I work with individuals to decide whether individual or group counseling will best meet their needs. I have found that group therapy can be very empowering for those affected by abuse. The Women’s Voices group is a 20 session structured group that offers support, cognitive behavioral tools, and experiential exercises, all designed to address the most common issues facing survivors of intimate partner abuse. Since group is not the therapy of choice for everyone, this program is also available in individual sessions.
If you recognize characteristics of controlling behavior in yourself, abuse help is available. There are psychotherapists that compassionately help you to take charge of changing how you’ve learned to be in relationships. I believe that people learn to be controlling and abusive, that nothing justifies abusive behavior, and that everyone who chooses to hold them selves accountable and learn new behavior can make changes.
I believe that you will benefit from investing in yourself and choosing to end the cycle of abuse in your family. I would be happy to direct you to appropriate counselors and programs for this type of work, or you can access this information through the Domestic Abuse – Abuser Treatment link on the Counseling Resources page.
How does childhood abuse affect adult survivors?
Many adults carry baggage from childhood abuse experiences that affects their current relationships and work. Even though adults may have developed many useful strengths in coping with these experiences, they may also find the past overshadows the present in one or more of the following ways:
- being extremely passive in personal or work relationships or very aggressive and irritable (or both, depending upon the situation)
- experiencing depression without a present cause or stressor
- having a low self-esteem and lack of confidence
- experiencing panic attacks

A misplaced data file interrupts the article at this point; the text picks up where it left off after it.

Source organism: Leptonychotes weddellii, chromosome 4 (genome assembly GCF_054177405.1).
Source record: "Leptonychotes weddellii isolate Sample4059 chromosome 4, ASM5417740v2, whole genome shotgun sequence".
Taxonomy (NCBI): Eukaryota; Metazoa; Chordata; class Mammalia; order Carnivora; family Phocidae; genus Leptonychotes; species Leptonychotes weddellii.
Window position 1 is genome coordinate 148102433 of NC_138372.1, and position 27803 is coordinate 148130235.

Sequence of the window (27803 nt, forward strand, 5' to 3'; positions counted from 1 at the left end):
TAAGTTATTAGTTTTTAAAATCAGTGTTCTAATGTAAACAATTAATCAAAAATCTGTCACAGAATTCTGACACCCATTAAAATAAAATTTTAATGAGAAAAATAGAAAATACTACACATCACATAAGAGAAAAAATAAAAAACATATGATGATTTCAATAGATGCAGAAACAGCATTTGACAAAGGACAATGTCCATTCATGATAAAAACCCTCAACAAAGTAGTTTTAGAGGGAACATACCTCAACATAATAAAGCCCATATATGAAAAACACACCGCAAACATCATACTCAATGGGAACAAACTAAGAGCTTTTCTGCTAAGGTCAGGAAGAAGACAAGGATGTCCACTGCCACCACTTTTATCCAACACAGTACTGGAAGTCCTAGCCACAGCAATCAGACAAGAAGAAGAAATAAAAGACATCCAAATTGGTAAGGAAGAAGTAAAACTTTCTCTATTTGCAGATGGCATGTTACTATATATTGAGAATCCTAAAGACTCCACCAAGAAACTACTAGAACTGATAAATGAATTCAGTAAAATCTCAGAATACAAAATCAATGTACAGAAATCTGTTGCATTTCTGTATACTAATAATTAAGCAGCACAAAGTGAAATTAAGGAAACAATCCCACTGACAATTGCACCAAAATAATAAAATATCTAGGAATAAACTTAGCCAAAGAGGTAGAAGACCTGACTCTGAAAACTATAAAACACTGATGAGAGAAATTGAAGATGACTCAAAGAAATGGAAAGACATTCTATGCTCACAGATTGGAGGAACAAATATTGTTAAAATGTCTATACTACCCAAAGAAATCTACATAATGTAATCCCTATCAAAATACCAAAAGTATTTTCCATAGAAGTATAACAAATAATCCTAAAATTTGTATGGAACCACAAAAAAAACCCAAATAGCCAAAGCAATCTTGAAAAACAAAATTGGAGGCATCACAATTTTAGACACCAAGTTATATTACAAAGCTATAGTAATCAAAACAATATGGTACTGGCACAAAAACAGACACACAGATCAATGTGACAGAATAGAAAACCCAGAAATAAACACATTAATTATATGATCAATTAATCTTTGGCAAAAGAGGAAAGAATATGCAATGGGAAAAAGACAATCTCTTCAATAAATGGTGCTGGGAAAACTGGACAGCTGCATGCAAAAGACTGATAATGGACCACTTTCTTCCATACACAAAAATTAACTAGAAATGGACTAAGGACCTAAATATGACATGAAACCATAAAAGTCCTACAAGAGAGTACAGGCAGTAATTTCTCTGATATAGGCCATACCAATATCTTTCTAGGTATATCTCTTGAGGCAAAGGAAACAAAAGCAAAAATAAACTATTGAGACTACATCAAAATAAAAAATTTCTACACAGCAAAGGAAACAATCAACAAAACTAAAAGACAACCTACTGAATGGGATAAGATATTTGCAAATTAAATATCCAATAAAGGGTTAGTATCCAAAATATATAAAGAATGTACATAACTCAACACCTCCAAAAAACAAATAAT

- experiencing a general feeling of anxiety most of the time
- feeling empty inside
- uncertainty about what to do
- difficulty knowing feelings
Abuse can take many forms:
- physical abuse
- verbal abuse
- emotional abuse
- sexual abuse
- physical or emotional neglect
Childhood neglect is often an unidentified and misunderstood occurrence. Psychotherapists and researchers agree that neglect is actually more psychologically devastating than physical forms of abuse. This is because it affects the ability to attach and to know the self through mirroring by other important people. Other forms of abuse often occur with neglect.
What help is available for rape and sexual assault victims?
Rape and sexual assault or harassment victims benefit from the same types of therapy used for other forms of abuse. Talking to a counselor as soon as possible can help:
- to stop re-living the trauma mentally
- promote attention to any safety concerns
- reduce the possibility of post-traumatic stress disorder
- validate the rights of the assaulted person
- reinforce positive beliefs about the self
- reduce self-blame
- transform helplessness to empowerment
Counseling for sexual assault that occurred in the past is also very important. Many who have not had support or help at the time of the assault find that it continues to haunt their present in some of the following ways:
- Low self-esteem
- Difficulty with sexual relationships
- Shame, self-blame
- Panic attacks and/or anxiety